The Doctor and the Saint: Caste, Race, and Annihilation of Caste, the Debate Between B.R. Ambedkar and M.K. Gandhi
“Democracy hasn’t eradicated caste,” writes Arundhati Roy. “It has entrenched and modernized it.”
To best understand caste today in India, Roy insists we must examine the influence of Gandhi in shaping what India ultimately became: independent of British rule, globally powerful, and marked to this day by the caste system.
““For more than half a century—throughout his adult life—[Gandhi’s] pronouncements on the inherent qualities of black Africans, untouchables and the laboring classes remained consistently insulting,”“ writes Roy. ““His refusal to allow working-class people and untouchables to create their own political organizations and elect their own representatives remained consistent too.”“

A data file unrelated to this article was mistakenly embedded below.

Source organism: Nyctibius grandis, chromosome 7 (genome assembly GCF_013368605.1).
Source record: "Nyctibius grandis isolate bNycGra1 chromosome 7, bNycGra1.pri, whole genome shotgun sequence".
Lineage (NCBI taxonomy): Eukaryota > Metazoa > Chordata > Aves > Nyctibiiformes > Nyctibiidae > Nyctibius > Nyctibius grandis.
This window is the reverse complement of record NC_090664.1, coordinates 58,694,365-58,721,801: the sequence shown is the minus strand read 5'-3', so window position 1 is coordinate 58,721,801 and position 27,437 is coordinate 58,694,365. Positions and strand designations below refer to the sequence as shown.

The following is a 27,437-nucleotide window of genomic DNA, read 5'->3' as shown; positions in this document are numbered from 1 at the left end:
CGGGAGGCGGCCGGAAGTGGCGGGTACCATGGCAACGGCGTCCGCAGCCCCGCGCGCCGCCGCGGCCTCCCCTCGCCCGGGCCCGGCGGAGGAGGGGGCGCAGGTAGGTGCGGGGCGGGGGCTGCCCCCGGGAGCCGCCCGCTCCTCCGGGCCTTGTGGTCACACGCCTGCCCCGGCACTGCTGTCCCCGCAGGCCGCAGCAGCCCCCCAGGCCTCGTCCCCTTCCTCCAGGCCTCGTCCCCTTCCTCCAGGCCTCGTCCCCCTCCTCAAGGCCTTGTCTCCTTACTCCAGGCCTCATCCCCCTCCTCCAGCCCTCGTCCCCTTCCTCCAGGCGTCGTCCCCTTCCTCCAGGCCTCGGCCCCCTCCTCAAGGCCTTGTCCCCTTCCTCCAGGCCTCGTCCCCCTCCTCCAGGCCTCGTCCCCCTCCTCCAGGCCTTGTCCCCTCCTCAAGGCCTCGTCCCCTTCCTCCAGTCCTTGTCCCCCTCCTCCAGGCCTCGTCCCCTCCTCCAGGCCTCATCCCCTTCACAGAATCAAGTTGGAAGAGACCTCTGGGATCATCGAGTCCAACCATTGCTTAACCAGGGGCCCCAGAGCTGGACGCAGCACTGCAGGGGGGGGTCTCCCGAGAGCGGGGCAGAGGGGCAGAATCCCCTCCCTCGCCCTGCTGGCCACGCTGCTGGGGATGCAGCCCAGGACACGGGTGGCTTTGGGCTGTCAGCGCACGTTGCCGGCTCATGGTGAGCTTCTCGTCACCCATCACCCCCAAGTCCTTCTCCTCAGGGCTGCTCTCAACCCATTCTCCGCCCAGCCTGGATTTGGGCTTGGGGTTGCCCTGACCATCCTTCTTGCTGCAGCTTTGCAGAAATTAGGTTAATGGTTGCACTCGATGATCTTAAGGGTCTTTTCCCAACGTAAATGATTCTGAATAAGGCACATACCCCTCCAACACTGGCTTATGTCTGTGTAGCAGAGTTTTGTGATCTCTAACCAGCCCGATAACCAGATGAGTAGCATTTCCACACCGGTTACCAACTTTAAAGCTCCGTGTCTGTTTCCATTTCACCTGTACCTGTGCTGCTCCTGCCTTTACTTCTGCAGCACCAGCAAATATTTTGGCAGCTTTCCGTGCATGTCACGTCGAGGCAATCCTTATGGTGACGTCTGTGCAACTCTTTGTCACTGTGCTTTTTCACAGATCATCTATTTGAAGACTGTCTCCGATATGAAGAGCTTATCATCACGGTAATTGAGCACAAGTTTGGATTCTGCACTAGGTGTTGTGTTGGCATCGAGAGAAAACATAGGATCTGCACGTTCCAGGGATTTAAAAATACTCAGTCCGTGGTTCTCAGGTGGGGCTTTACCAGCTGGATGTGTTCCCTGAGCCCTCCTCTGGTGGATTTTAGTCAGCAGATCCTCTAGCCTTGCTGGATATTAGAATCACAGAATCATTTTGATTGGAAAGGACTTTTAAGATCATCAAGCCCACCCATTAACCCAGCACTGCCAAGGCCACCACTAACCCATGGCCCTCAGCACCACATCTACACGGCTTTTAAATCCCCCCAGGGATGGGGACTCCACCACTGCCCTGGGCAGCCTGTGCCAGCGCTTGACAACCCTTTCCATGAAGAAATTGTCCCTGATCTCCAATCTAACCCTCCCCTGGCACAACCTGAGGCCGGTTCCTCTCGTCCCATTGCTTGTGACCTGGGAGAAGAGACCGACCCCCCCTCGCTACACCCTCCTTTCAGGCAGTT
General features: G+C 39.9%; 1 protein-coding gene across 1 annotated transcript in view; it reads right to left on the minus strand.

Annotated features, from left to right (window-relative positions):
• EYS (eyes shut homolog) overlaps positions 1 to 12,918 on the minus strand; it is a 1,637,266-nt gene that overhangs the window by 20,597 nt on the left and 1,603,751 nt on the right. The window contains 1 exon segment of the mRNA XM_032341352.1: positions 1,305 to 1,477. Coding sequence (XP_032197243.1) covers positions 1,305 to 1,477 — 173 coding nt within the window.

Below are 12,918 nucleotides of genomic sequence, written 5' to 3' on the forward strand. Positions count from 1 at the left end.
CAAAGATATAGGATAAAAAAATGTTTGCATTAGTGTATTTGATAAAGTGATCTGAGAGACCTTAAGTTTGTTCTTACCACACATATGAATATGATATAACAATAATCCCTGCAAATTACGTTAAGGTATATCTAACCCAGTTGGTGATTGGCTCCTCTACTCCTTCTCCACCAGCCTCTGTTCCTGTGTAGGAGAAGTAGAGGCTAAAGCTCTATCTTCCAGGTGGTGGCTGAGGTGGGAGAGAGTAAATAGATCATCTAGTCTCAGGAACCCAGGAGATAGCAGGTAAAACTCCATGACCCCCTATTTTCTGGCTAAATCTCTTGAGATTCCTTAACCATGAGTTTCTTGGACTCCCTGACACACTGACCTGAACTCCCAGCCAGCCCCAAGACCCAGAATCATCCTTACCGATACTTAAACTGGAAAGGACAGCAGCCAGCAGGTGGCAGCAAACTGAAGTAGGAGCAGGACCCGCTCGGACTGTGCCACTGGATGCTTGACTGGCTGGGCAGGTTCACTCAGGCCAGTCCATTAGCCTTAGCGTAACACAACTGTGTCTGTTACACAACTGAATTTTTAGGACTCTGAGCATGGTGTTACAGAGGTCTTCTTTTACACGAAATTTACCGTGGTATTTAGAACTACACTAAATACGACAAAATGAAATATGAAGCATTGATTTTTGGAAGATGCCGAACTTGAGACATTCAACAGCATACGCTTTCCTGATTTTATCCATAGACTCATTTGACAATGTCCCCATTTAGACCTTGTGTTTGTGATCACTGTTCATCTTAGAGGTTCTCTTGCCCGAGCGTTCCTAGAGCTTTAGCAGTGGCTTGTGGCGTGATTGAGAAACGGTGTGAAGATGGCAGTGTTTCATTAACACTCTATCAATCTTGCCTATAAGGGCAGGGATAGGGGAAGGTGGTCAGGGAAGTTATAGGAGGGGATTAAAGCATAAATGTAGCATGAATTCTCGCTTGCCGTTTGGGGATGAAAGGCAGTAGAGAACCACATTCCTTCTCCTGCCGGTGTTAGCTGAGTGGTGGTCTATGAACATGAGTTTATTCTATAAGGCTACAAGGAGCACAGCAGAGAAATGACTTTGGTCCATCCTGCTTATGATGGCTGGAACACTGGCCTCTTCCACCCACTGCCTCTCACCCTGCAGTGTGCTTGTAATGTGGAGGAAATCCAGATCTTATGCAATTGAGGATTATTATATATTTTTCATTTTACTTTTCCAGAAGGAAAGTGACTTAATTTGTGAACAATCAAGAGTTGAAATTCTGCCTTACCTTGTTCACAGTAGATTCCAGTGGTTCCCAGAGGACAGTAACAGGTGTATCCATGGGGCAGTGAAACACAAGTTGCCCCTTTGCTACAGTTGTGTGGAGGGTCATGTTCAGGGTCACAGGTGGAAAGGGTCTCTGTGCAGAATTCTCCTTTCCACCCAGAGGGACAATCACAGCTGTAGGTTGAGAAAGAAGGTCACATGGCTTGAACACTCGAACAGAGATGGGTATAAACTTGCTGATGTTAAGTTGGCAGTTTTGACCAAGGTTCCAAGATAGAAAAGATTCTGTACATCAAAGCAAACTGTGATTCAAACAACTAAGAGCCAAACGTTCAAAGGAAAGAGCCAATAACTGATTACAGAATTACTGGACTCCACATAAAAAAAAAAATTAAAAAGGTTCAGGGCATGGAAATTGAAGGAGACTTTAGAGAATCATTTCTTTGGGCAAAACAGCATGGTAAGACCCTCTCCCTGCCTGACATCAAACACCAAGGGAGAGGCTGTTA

In The Doctor and the Saint, Roy reveals some uncomfortable, even controversial, truths about the political thought and career of India’s most famous, and most revered figure. At the same time, Roy makes clear that what millions of Indians need is not merely formal democracy, but liberation from the oppression, shame, and poverty imposed on them by India’s archaic caste system.
Praise for Arundhati Roy
““Arundhati Roy is incandescent in her brilliance and her fearlessness.”“
““The fierceness with which Arundhati Roy loves humanity moves my heart.”“
Arundhati Roy studied architecture in New Delhi, where she now lives. She is the author of the novel The God of Small Things, for which she received the 1997 Booker Prize. The novel has been translated into forty languages worldwide. She has written several non-fiction books, including Field Notes on Democracy: Listening to Grasshoppers and Capitalism: A Ghost Story.